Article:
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Osteoarthritis in Cats: New Treatment Available

Osteoarthritis in Cats

               Osteoarthritis is often thought of as a common disease in older dogs causing lameness, difficulty getting up and slower gait. But, roughly 90 percent of cats over the age of ten also experience pain and mobility changes due to arthritis.  However, symptoms are often less noticeable in cats than in their canine counterparts. 

               What is osteoarthritis?  Simply put, osteoarthritis, also known as degenerative joint disease (DJD) is the breakdown and wearing away of the cartilage in a joint.  Loss of this cushioning cartilage pad causes bone to rub on bone creating pain and inflammation within the joint.  Pain causes decreased mobility.

Arthritis may affect a cat’s ability to jump up onto her favorite perch such as a windowsill, may make her slower to go up and down stairs and may make her seem less affectionate as petting certain areas may be uncomfortable.  Arthritis may also affect things like grooming behaviors and litter box use.  Osteoarthritis cannot be cured, but it can be managed in cats.

While dogs are often treated with NSAIDs (non-steroidal anti-inflammatory drugs), long term use of this class of drug is tricky in cats—they don’t metabolize NSAIDs as well as dogs and we must be very cautious with use in cats.  Cats are occasionally treated with steroids; however, steroids can have undesirable side effects as well.  Other pain medications such as gabapentin, buprenorphine and others may also be used for arthritis pain in cats. NOTE: Acetaminophen is not an NSAID but it is highly toxic to cats. NEVER give your cat acetaminophen (Tylenol) as it can be fatal to cats.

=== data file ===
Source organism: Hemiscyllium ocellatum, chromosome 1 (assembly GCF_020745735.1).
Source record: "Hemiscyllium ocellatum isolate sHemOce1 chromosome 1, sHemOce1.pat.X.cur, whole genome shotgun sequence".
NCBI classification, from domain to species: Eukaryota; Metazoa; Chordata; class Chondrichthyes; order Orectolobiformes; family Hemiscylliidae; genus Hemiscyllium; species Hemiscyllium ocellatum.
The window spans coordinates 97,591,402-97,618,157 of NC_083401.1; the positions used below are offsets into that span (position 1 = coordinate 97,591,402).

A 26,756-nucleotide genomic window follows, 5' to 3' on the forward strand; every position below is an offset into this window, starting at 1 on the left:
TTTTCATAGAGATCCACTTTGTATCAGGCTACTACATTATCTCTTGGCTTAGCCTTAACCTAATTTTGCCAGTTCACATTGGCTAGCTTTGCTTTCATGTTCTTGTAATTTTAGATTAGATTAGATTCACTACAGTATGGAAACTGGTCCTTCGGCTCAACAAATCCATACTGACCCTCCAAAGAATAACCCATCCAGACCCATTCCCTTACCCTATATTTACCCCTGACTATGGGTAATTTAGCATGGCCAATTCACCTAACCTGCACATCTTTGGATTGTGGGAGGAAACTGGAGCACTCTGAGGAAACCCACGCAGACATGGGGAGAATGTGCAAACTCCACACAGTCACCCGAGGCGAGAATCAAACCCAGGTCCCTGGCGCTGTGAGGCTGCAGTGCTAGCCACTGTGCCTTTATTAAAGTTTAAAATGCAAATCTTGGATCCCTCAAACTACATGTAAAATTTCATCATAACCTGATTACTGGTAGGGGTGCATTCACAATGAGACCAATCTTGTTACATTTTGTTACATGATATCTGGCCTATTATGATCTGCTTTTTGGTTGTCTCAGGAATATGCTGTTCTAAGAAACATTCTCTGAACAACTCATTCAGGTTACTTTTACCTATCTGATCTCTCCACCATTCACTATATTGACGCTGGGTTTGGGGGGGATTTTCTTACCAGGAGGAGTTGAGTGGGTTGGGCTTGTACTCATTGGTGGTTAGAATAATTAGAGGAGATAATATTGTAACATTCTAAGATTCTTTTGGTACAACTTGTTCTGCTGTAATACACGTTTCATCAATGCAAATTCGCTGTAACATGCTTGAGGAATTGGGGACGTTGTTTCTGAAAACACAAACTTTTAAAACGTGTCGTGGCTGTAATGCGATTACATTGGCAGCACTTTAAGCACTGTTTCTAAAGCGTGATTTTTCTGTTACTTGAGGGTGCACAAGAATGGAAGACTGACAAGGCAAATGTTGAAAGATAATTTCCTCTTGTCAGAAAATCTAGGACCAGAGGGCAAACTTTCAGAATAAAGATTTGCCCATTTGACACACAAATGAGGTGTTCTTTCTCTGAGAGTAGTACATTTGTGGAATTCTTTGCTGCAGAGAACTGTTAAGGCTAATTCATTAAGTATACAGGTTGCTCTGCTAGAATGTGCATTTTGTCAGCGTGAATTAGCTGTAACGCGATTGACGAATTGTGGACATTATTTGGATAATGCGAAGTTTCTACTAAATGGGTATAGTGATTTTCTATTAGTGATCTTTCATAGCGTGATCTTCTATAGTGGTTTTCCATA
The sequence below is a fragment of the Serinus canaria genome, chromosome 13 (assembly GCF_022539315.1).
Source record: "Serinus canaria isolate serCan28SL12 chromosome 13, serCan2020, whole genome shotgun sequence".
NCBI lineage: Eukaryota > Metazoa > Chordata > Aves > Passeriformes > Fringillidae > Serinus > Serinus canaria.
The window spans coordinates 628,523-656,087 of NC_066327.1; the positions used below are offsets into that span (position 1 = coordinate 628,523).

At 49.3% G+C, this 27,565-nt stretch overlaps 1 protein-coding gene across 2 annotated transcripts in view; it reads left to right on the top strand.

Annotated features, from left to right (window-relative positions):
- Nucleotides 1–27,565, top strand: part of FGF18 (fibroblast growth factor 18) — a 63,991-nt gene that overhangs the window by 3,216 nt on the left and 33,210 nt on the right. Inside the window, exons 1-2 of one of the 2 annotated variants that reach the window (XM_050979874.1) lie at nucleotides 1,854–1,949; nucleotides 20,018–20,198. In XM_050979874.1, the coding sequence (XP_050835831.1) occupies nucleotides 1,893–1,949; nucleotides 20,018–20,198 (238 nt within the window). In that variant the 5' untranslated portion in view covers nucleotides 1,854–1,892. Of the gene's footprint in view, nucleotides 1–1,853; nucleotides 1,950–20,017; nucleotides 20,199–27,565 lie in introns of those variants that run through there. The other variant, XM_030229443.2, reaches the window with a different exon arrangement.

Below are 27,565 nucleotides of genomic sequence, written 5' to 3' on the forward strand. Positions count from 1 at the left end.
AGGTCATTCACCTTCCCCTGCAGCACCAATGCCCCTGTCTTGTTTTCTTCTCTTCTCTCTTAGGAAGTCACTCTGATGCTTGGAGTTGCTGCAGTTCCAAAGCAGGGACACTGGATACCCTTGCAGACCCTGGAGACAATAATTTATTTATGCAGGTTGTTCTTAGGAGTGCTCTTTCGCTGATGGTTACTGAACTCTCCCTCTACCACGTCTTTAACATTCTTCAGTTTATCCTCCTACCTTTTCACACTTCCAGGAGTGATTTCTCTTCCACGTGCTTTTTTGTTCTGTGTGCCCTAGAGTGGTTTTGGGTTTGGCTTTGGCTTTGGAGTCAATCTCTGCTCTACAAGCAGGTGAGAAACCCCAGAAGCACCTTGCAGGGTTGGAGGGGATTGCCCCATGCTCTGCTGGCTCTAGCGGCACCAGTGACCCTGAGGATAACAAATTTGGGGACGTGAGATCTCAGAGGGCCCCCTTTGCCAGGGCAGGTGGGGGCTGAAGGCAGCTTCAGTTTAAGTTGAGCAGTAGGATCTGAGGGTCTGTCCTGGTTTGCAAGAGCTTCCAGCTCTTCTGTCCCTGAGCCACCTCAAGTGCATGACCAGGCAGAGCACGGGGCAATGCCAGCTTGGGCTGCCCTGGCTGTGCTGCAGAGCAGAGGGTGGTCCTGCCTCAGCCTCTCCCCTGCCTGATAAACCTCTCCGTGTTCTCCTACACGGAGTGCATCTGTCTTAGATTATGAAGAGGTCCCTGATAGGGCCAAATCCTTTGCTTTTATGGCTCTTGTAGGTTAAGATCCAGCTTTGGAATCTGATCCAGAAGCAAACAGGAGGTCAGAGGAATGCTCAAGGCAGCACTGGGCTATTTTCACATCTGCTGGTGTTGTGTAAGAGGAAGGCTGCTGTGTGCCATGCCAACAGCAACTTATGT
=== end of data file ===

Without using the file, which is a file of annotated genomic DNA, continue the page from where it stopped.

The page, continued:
Supplements such as glucosamine and omega-3 fatty acids and alternative therapies such as acupuncture and cold laser therapy may also be beneficial. Keeping cats at a healthy weight and modifying the environment to make it easier for cats to get around can also help to improve mobility and to ease arthritis pain.

While all of these treatments may provide some relief to cats with arthritis, there is a new FDA approved drug called Solensia (frunevetmab) produced by Zoetis that may be more effective in managing osteoarthritis in cats.  Solensia is the first drug of its kind—a monoclonal antibody that targets nerve growth factor, a specific compound that contributes to arthritis pain. Given to cats as a monthly injection by a veterinarian, Solensia improves mobility for up to 75% of those treated.  Improvement may take two to three months, but treated cats display improved jumping, improved mobility on stairs and increased comfort.  Cats who respond well should continue to receive Solensia monthly for long term control of arthritis symptoms.

Solensia can be used safely in cats with kidney disease and other health conditions and does not interact with other supplements, vaccinations or medications. Side effects are limited but may include vomiting and pain at the injection site.  This drug is not recommended for pregnant, breeding or lactating cats or to cats weighing less than 5.5lbs.

Although cats are good at hiding symptoms of arthritis, there are many ways to treat symptoms and to improve quality of life in our senior feline companions.  Novel drugs like Solensia may be the future of arthritis control for cats providing long term relief from this common cause of decreased mobility.

Solensia is now available at Patton Veterinary Hospital! Ask our veterinarians if this or other arthritis treatments are right for your cat.

This blog brought to you by the Patton Veterinary Hospital, serving Red Lion, York and the surrounding communities.